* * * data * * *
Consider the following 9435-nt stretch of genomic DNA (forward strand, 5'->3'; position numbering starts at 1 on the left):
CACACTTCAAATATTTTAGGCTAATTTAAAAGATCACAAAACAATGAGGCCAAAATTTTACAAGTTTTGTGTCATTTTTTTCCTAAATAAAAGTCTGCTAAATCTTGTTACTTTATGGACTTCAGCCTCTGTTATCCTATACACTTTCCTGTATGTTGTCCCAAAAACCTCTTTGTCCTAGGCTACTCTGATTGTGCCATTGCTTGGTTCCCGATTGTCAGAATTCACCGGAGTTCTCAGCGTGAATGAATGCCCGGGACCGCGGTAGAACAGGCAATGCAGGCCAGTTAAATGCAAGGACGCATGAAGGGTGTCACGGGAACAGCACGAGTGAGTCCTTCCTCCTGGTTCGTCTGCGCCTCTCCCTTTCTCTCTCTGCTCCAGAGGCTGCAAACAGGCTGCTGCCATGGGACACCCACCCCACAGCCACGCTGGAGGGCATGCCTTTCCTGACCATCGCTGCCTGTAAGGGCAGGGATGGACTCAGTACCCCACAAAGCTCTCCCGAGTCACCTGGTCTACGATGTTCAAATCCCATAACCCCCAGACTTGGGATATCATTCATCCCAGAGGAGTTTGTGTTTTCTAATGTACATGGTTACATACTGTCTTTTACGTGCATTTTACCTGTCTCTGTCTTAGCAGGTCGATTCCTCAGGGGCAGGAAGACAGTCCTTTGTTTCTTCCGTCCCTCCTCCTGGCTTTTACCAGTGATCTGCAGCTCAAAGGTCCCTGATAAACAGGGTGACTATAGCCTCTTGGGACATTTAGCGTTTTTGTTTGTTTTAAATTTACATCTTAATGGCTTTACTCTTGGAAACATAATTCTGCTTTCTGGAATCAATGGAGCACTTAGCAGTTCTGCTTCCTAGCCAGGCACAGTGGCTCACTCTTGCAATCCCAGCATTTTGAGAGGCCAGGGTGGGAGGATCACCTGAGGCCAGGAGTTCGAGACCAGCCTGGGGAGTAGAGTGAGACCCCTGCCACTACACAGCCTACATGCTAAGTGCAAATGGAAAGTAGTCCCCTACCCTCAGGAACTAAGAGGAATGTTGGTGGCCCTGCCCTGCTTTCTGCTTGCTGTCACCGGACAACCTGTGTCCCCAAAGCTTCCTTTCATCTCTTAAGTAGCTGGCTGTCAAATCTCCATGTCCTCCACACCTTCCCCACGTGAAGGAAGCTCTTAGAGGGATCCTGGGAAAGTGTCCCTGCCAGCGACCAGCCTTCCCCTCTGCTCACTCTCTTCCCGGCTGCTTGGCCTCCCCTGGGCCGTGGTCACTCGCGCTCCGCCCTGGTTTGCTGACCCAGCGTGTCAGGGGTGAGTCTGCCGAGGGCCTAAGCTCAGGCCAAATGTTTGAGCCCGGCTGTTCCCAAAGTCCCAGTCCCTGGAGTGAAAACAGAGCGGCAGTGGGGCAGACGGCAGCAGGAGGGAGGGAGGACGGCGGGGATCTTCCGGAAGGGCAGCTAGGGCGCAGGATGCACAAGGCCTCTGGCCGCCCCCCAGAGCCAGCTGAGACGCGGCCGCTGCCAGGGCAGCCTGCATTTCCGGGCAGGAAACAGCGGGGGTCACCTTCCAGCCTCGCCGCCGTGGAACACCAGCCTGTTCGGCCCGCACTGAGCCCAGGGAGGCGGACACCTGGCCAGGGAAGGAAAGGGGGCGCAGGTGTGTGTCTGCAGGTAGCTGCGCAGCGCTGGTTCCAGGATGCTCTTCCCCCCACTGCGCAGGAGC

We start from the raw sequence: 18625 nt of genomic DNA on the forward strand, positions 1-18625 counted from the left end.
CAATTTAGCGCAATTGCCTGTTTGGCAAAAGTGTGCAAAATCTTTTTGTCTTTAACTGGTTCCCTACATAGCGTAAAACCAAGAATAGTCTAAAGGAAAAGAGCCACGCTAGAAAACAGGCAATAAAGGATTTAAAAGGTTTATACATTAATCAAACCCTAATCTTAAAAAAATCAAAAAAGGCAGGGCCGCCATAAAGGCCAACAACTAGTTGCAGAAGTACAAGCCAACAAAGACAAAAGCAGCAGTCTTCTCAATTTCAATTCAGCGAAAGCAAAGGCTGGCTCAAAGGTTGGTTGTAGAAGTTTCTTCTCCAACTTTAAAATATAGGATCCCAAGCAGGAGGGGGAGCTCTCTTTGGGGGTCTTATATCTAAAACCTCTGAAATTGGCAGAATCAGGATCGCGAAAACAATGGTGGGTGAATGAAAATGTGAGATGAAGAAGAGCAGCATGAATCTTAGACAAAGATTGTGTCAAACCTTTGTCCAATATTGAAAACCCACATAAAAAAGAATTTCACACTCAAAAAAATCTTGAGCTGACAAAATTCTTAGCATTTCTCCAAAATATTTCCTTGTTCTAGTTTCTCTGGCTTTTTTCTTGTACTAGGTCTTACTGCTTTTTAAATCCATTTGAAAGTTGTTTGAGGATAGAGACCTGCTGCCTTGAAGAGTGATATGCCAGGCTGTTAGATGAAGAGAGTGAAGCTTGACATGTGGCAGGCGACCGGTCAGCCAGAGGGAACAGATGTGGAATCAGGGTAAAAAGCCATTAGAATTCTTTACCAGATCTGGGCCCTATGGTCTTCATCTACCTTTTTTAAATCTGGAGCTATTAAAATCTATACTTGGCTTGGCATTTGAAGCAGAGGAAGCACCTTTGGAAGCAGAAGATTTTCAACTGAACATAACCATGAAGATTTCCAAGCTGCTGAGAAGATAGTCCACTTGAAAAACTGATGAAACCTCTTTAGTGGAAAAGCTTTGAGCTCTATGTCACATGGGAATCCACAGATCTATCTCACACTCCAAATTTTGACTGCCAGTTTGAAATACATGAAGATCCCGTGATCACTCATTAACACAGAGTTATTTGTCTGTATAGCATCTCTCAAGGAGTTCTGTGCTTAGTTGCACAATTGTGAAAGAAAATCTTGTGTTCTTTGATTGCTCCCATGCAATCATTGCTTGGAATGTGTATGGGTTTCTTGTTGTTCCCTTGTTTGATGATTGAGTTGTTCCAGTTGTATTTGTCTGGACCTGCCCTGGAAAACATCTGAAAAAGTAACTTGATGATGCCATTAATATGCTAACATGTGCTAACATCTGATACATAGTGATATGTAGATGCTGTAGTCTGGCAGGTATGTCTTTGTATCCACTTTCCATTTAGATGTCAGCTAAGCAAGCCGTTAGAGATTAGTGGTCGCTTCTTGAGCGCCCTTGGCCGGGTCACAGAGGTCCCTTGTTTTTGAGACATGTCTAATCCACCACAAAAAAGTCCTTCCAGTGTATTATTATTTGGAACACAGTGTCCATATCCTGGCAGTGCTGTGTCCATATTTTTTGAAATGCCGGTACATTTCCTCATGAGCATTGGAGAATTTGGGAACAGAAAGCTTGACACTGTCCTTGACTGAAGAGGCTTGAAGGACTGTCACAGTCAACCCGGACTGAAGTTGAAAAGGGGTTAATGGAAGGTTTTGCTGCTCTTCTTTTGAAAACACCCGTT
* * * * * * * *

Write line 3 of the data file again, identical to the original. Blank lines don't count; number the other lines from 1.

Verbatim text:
We start from the raw sequence: 18625 nt of genomic DNA on the forward strand, positions 1-18625 counted from the left end.